Warnings over gay bishop approval
MINNEAPOLIS, Minnesota -- Leaders of the Episcopal Church in the United States have approved the nomination of the church's first openly gay bishop despite warnings from some officials that the move could split the denomination.
The Rev. Gene Robinson was confirmed as the bishop of New Hampshire by 62 votes to 45 at the Episcopal General Convention in Minneapolis on Tuesday.
The vote had been scheduled for Monday but was delayed following the emergence of misconduct allegations.
Although he was cleared of the allegations just before the vote, the controversy that has followed Robinson's nomination seems likely to continue with some conservatives calling on the Archbishop of Canterbury, Rowan Williams, to intervene and others saying Robinson's confirmation would force them to consider splitting from the church.
Williams -- the spiritual head of the worldwide, 80-million-member Anglican Communion, which includes the Church of England and the U.S. Episcopal Church -- has himself called for calm and careful consideration from those opposed to the appointment.
"It is my hope that the church in America and the rest of the Anglican Communion will have the opportunity to consider this development before significant and irrevocable decisions are made in response," he said in response to the vote.
Opponents of the appointment of an openly gay man have warned the decision could split the 2.3-million-member U.S. church and distance it from the Worldwide Anglican Communion, which numbers 73 million members.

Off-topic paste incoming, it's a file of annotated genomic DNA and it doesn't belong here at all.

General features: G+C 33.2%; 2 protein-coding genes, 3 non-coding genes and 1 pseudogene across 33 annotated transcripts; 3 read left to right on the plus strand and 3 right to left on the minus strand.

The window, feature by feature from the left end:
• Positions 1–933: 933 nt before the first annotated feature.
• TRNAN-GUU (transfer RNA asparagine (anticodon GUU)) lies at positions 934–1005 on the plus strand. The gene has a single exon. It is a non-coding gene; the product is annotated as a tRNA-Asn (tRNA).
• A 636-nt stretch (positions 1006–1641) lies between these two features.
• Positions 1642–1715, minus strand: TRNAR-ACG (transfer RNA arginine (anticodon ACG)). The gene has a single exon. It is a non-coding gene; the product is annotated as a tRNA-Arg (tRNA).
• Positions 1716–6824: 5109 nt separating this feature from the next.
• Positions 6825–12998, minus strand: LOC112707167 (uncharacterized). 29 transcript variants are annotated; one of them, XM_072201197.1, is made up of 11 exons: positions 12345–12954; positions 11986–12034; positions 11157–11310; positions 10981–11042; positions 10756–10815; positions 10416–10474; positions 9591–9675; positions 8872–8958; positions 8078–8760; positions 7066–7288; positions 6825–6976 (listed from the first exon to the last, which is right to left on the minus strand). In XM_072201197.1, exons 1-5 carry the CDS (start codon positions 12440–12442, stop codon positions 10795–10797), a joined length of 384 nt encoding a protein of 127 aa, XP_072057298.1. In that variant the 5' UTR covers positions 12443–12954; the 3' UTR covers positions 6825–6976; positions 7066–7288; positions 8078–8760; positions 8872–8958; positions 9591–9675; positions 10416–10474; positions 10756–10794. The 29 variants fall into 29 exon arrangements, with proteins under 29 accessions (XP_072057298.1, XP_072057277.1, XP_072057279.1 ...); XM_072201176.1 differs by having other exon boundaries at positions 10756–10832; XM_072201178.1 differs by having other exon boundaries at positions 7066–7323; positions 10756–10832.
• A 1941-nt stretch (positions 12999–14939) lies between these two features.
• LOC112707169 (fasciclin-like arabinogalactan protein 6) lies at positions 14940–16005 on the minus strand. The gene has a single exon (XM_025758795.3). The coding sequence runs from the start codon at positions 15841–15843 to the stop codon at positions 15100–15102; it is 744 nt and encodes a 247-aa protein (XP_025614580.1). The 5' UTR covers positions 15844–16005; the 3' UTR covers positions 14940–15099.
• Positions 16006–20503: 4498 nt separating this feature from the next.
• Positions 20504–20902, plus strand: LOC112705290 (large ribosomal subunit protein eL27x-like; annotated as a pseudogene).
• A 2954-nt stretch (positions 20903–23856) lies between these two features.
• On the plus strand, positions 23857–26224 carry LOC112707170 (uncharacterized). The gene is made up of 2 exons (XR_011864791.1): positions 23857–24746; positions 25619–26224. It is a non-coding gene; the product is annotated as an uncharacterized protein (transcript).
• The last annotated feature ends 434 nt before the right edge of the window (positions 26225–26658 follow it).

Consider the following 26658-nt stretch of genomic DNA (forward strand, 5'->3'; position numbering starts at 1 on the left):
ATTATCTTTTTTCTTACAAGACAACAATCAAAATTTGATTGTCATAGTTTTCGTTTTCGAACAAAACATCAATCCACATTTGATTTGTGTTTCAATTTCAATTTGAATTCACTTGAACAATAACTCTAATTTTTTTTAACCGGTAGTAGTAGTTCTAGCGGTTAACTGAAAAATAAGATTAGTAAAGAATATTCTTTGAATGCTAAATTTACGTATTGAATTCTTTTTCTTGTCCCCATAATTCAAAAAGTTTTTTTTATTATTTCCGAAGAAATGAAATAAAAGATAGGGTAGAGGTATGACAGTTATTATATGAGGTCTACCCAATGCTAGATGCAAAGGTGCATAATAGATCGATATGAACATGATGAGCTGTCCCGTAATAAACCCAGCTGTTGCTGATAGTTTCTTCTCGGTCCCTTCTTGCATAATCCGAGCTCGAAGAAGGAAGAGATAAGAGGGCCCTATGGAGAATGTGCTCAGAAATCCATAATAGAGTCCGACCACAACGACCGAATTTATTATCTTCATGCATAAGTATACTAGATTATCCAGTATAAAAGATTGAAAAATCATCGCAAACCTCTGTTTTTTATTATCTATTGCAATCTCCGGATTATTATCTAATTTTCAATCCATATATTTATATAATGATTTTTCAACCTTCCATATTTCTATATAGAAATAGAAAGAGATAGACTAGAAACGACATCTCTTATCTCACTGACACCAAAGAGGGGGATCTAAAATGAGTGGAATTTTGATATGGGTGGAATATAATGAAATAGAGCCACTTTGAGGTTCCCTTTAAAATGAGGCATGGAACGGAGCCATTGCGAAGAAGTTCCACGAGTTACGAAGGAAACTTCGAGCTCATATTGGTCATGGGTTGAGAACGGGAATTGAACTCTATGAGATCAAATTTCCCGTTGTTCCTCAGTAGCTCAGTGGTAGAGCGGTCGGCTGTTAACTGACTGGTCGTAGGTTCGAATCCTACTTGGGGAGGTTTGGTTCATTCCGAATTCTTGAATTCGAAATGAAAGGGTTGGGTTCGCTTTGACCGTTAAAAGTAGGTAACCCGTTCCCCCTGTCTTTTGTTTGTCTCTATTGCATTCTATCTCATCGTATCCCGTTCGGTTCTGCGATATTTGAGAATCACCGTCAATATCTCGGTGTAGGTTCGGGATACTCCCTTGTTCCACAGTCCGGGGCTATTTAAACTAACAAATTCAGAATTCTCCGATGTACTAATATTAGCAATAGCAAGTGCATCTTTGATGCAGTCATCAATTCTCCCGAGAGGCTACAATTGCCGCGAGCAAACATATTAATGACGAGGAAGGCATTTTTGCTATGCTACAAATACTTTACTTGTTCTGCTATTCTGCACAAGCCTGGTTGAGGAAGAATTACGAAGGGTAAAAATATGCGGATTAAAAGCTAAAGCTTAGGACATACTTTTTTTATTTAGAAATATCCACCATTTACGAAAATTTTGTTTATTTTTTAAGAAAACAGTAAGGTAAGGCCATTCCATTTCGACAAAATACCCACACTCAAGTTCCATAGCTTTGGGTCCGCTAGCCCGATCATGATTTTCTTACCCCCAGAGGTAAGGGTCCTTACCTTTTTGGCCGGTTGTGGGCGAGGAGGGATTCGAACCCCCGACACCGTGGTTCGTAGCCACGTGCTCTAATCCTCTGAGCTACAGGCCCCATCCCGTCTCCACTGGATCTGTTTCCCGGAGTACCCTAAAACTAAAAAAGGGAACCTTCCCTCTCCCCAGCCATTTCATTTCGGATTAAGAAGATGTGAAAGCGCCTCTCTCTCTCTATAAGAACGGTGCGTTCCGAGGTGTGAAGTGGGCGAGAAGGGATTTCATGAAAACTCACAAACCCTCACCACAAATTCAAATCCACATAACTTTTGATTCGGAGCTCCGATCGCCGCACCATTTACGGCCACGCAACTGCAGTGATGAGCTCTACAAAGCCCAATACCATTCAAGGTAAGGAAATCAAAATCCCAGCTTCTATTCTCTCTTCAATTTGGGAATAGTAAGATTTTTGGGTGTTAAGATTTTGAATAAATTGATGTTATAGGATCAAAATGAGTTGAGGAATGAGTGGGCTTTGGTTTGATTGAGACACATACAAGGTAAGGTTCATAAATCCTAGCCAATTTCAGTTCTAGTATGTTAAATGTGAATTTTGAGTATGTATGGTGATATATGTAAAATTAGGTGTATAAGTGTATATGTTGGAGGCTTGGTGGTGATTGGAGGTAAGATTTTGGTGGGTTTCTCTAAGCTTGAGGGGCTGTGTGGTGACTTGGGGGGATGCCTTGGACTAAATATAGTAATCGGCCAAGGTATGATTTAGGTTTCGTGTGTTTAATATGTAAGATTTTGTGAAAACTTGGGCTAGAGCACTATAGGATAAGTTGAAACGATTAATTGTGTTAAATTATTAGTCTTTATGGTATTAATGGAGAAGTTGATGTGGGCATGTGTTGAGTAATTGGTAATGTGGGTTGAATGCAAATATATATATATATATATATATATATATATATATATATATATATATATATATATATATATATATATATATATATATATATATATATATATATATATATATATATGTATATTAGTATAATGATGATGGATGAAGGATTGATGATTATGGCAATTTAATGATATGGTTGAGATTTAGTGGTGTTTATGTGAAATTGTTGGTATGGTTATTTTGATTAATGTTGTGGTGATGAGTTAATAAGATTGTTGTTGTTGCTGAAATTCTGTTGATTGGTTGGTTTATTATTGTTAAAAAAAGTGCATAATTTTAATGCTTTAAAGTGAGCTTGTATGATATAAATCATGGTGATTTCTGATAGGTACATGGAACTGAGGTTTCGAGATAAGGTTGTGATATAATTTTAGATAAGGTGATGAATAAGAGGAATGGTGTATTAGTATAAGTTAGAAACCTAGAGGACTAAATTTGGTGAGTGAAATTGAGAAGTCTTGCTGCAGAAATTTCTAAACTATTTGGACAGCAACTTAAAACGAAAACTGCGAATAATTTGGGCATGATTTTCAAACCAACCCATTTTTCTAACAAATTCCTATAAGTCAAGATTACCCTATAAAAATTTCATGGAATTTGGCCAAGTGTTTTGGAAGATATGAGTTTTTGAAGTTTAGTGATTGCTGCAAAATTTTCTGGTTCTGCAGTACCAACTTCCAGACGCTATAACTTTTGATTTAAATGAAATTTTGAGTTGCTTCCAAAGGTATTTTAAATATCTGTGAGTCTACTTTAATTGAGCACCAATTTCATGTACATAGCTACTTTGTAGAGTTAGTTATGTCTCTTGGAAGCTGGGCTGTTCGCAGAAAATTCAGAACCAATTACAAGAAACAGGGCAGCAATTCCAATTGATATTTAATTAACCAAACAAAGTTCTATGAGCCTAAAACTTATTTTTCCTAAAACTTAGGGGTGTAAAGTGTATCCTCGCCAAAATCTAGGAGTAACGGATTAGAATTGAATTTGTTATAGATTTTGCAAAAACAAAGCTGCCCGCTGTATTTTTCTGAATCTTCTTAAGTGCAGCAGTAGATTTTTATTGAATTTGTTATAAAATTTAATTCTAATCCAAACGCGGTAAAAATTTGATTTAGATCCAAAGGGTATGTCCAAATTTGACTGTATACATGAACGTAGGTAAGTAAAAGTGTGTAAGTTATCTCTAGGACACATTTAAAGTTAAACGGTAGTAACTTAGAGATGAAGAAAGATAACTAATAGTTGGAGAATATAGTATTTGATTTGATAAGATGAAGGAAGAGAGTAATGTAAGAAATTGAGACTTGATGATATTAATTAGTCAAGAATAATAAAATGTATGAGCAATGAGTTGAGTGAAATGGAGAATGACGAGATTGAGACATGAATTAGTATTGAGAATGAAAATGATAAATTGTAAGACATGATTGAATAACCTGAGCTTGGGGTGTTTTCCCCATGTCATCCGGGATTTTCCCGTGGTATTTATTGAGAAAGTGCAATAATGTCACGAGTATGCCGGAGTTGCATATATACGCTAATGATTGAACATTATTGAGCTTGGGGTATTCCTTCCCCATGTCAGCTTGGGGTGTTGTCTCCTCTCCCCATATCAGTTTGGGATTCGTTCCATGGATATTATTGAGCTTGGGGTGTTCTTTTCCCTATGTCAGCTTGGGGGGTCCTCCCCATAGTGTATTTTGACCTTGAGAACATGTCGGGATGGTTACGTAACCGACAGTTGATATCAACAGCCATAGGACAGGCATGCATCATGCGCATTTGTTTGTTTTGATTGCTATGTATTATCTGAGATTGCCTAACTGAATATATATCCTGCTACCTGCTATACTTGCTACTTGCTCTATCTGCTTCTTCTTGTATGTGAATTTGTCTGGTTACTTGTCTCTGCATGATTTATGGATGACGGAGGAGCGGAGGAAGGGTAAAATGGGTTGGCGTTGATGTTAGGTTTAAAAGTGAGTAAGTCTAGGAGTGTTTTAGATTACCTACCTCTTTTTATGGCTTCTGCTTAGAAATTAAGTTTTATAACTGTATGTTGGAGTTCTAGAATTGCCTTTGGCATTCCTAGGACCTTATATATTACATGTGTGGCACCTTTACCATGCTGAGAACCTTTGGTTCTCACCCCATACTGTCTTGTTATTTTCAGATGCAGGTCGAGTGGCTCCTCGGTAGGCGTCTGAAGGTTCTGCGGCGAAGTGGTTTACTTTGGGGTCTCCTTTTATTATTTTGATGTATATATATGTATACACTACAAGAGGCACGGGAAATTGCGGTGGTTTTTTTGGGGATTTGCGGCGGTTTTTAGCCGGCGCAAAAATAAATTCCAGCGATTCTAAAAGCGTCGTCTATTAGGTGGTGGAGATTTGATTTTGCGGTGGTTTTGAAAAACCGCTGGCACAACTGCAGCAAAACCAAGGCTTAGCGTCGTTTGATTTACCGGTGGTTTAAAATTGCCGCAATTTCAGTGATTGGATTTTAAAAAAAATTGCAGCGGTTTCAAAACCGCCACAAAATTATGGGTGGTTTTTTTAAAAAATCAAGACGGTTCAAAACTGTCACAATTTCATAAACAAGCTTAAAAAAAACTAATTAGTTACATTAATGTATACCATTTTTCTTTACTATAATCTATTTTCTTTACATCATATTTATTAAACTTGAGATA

Speaking after the vote Robinson described the nomination as "a calling from God" and said he was "thrilled to be on my way to being the bishop of New Hampshire."
"It's been a long time in coming," he told CNN.
The diocese of New Hampshire had elected Robinson as bishop in June, but his election had to be confirmed at the Episcopal Church's General Convention.
Church spokesman Daniel England said Robinson's confirmation was "an important step for the church."
"Some will be elated at this news, others very disappointed. And yet the decorum and the civility throughout leads me to believe that things will hold together," he said.
Speaking for those opposed to Robinson's appointment, the Rev. Kendall Harmon of the conservative American Anglican Council said he was "devastated" at the outcome of the vote.
"This forever changes this church's teaching," he said.
Strong reaction also came from Bishop Robert Duncan of Pittsburgh who said those opposed to Robinson's approval were "filled with sorrow" and felt a "grief too deep for words."
"This body has denied the plain teaching of scripture and the moral consensus of the church throughout the ages," he said.
"This body has divided itself from millions of Anglican Christians throughout the world," he said, adding: "May God have mercy on this church."
Duncan said the bishops in opposition would be calling upon the Archbishop of Canterbury and the primates of other Anglican churches to intervene.
That position was echoed by several Anglican leaders elsewhere in the world.
In Malaysia Bishop Lim Cheng Ean, the leader of the Anglican Church of West Malaysia said homosexuality was "contrary to Scripture teaching."
"Practicing homosexuality is culturally and legally not acceptable here," The Associated Press quoted him as saying.
In India, Vice President of the All Indian Catholics Union John Dayal said the appointment of an openly gay bishop was "a blatant aggravation of societal norms."
"Irrespective of denomination, Indian bishops and clergy in international forums have opposed gay matrimony as well as ordination and consecration of priests and bishops," he said.
However, the head of Australia's Anglican community, Primate Peter Carnley dismissed fears that Robinson's appointment might split the church.
"I don't think it's a communion-breaking issue," he said.